Jean-Louis Debré: “The new National Assembly will not last five years”

Jean-Louis Debré: “The new National Assembly will not last five years”

This Monday, July 11, the elected members of the National Assembly voted for a motion of censure targeting Prime Minister Elisabeth Borne. If the text tabled by the alliance of left parties, the Nupes, should not bring down the government, this first demonstration of defiance should call for others during the legislature. Former President of the National Assembly and ex-Minister of the Interior, Jean-Louis Debré expects Emmanuel Macron to decide to dissolve the Assembly within five years, on his own initiative or under pressure from his opponents. He castigates the constitutional revision passed under Nicolas Sarkozy which, with the limitation of the use of article 49-3 and the strengthening of the powers of Parliament, will contribute to blocking reforms in the years to come.

Will the absence of an absolute majority in the National Assembly result in an absence of reforms for five years?

Everything will depend on the political context of the coming years. If the economy picks up and the social climate is calmer, the government will no doubt find allies to push through its reforms. Conversely, if inflation soars, unemployment rises again and the government is forced to drastically increase taxes to bail out the public coffers, the situation will become explosive and the government will find no support for pass their bills.

How will the Assembly function without an absolute majority?

There is a good chance that we will return to a functioning comparable to that of the Fourth Republic. Each political group will monetize its votes on the various articles of law in exchange for support in return for the measures they defend. The debates on each text will last much longer and the presence of deputies of each tendency in the Hemicycle will become crucial to pass this or that amendment.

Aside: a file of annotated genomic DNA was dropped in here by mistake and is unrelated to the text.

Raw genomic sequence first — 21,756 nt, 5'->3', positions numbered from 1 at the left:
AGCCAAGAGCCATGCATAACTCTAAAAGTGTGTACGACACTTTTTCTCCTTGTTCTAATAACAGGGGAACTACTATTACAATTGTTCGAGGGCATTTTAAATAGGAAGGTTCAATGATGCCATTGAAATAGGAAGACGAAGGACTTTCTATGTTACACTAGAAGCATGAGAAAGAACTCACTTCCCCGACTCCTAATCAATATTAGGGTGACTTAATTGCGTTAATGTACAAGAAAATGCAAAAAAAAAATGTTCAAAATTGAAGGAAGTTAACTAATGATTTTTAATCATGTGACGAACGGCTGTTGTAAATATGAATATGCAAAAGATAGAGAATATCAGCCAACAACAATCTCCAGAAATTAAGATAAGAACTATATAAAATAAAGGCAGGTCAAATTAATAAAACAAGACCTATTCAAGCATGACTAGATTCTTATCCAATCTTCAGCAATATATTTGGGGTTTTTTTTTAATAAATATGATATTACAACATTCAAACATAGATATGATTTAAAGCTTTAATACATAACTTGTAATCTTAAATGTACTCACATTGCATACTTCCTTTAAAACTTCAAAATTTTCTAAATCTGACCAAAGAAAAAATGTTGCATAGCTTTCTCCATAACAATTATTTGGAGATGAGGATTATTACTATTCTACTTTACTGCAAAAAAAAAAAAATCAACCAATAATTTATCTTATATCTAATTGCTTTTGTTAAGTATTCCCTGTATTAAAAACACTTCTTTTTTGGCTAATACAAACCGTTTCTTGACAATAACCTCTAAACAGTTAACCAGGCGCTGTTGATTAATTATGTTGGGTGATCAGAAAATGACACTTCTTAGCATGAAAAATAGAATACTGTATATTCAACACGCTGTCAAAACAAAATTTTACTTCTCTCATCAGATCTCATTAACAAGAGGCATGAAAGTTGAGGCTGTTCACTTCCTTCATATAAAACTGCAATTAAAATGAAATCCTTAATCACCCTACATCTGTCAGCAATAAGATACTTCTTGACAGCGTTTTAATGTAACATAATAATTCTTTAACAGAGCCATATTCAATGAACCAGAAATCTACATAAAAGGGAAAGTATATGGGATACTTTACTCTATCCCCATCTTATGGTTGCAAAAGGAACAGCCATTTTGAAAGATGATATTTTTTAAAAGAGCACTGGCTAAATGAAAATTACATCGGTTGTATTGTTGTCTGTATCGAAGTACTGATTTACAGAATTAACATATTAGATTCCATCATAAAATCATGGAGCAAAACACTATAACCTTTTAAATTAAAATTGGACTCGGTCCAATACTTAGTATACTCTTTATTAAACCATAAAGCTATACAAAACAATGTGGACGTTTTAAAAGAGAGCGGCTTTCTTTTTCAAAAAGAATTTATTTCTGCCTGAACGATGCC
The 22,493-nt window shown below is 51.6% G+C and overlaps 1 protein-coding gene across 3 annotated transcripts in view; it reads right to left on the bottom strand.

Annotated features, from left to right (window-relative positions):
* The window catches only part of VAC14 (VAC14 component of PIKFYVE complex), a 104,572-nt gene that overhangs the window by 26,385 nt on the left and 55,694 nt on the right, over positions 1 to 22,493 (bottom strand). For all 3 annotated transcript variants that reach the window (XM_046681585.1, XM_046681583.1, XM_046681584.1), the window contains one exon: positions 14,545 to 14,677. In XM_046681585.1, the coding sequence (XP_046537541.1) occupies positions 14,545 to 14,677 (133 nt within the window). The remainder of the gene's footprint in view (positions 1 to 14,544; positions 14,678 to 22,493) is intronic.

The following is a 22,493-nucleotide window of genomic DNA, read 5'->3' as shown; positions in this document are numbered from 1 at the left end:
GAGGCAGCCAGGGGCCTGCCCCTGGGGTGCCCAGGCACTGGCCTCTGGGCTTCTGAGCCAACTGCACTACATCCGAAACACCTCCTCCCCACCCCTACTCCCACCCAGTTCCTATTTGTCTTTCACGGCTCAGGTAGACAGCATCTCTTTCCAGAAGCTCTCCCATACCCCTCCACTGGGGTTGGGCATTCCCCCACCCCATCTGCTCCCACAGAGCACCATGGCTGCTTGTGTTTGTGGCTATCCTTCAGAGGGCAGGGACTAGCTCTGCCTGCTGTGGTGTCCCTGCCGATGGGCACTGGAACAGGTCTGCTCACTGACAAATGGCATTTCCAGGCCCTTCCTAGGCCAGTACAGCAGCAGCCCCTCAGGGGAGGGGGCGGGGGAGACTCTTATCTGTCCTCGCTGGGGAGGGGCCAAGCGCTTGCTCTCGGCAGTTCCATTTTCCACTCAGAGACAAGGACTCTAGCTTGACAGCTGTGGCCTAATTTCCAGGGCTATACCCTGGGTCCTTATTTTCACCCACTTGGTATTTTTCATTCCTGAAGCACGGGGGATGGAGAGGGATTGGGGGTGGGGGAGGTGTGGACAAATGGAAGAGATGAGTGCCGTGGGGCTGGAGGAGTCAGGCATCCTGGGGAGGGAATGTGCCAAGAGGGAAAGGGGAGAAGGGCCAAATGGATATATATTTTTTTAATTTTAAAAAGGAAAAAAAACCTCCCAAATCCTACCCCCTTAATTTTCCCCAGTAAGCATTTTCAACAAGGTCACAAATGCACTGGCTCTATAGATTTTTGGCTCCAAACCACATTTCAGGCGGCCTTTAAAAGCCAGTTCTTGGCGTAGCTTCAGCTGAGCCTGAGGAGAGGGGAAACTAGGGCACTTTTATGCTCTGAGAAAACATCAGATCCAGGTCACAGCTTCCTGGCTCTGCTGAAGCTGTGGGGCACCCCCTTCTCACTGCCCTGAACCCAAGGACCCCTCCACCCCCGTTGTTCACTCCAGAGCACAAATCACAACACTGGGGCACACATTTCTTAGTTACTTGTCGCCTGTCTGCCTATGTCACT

Isn’t it good news to see the work of MPs put back at the heart of political life?

For my part, I am skeptical. French political parties have lost the culture of compromise and movements such as the National Rally or La France insoumise are distinguished by their radicalism, which is not very compatible with government agreements. I fear rather that we are witnessing endless haggling and negotiations on each piece of legislation which lead to shaky reforms, without consistency. In my view, the only positive aspect is that the government will be obliged to present shorter and more targeted bills, in order to limit the subjects for amendment. Article 34 of the Constitution which strictly defines the domain of the law would be better respected.

Is the Constitution of the Fifth Republic ultimately ill-suited to a situation where there is no absolute majority in the National Assembly?

On the contrary, this situation had been fully anticipated. When my father [Michel Debré, ndlr] wrote the Constitution of 1958, he did not imagine a government which would benefit durably from an absolute majority in the Assembly. Don’t forget that France was emerging from the Fourth Republic and ten years of ministerial instability. He had therefore provided several safeguards to avoid the paralysis of government action. With two major innovations: the introduction of the famous article 49-3 which allows the government to have a text voted on if there is not a majority of deputies to reverse it and the fact that the deputies examine in the Hemicycle the bill as it was written by the government.

But these two provisions were reviewed during the constitutional revision of 2008 under Nicolas Sarkozy…

Absolutely. Since 2008, the use of 49-3 has been limited to the budgets of the State, Social Security and to one bill per parliamentary session. And the deputies examine in the Hemicycle the texts after they have been modified by the parliamentary committees. These two changes, hailed at the time as democratic advances, will contribute to blocking government action today. It is the deputies who will have the upper hand and the danger is that the reforms will be totally distorted by the play of little political tricks.

Can the government limit the number of bills and carry out a maximum of reforms by decree without going through the Assembly?

It is a possible way but which remains limited. Especially since the laws have been more and more numerous and detailed in recent years, it is necessary to go back to the law and therefore the Assembly to modify them… In most areas, a major reform includes a legislative component, which will force the government to do a delicate job of negotiation with the deputies upstream.

Ultimately, do you think the current Assembly will last until 2027?

I highly doubt it. Faced with the difficulty of reform, the President of the Republic will be tempted to dissolve the National Assembly as soon as he deems the political climate favorable. Conversely, if the situation in the country deteriorates and Emmanuel Macron concentrates the anger of the French, the oppositions could gang up to bring down the government via a motion of censure. In this case, the Head of State would be put under pressure to declare the dissolution of the National Assembly. And, if he was once again in the minority, he would be forced to appoint a Prime Minister of cohabitation. With all his opponents who would call for his resignation.


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